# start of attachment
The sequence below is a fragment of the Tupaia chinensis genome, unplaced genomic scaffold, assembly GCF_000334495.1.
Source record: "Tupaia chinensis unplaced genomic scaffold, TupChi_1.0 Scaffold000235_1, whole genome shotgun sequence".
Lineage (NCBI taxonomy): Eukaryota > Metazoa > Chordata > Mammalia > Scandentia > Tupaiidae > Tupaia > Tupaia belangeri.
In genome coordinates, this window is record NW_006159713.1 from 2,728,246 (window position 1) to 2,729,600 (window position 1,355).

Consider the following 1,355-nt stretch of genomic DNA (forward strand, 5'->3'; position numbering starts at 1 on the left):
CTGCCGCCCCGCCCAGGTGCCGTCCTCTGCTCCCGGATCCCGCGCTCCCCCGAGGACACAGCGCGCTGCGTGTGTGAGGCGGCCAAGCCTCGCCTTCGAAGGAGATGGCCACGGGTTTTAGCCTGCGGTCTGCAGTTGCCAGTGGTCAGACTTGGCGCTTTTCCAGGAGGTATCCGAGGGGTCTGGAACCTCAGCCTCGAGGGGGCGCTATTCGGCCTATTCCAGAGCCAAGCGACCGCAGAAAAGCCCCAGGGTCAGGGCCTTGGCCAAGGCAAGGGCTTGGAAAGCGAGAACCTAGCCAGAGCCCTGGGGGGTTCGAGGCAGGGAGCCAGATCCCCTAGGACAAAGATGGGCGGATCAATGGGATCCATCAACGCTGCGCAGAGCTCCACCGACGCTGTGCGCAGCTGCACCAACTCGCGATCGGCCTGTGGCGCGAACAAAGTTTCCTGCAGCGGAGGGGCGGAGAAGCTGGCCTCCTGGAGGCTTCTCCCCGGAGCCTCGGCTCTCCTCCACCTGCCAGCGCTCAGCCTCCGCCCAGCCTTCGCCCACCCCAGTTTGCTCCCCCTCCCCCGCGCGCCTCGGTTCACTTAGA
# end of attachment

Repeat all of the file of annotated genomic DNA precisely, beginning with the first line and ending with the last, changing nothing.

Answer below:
The sequence below is a fragment of the Tupaia chinensis genome, unplaced genomic scaffold, assembly GCF_000334495.1.
Source record: "Tupaia chinensis unplaced genomic scaffold, TupChi_1.0 Scaffold000235_1, whole genome shotgun sequence".
Lineage (NCBI taxonomy): Eukaryota > Metazoa > Chordata > Mammalia > Scandentia > Tupaiidae > Tupaia > Tupaia belangeri.
In genome coordinates, this window is record NW_006159713.1 from 2,728,246 (window position 1) to 2,729,600 (window position 1,355).

Consider the following 1,355-nt stretch of genomic DNA (forward strand, 5'->3'; position numbering starts at 1 on the left):
CTGCCGCCCCGCCCAGGTGCCGTCCTCTGCTCCCGGATCCCGCGCTCCCCCGAGGACACAGCGCGCTGCGTGTGTGAGGCGGCCAAGCCTCGCCTTCGAAGGAGATGGCCACGGGTTTTAGCCTGCGGTCTGCAGTTGCCAGTGGTCAGACTTGGCGCTTTTCCAGGAGGTATCCGAGGGGTCTGGAACCTCAGCCTCGAGGGGGCGCTATTCGGCCTATTCCAGAGCCAAGCGACCGCAGAAAAGCCCCAGGGTCAGGGCCTTGGCCAAGGCAAGGGCTTGGAAAGCGAGAACCTAGCCAGAGCCCTGGGGGGTTCGAGGCAGGGAGCCAGATCCCCTAGGACAAAGATGGGCGGATCAATGGGATCCATCAACGCTGCGCAGAGCTCCACCGACGCTGTGCGCAGCTGCACCAACTCGCGATCGGCCTGTGGCGCGAACAAAGTTTCCTGCAGCGGAGGGGCGGAGAAGCTGGCCTCCTGGAGGCTTCTCCCCGGAGCCTCGGCTCTCCTCCACCTGCCAGCGCTCAGCCTCCGCCCAGCCTTCGCCCACCCCAGTTTGCTCCCCCTCCCCCGCGCGCCTCGGTTCACTTAGA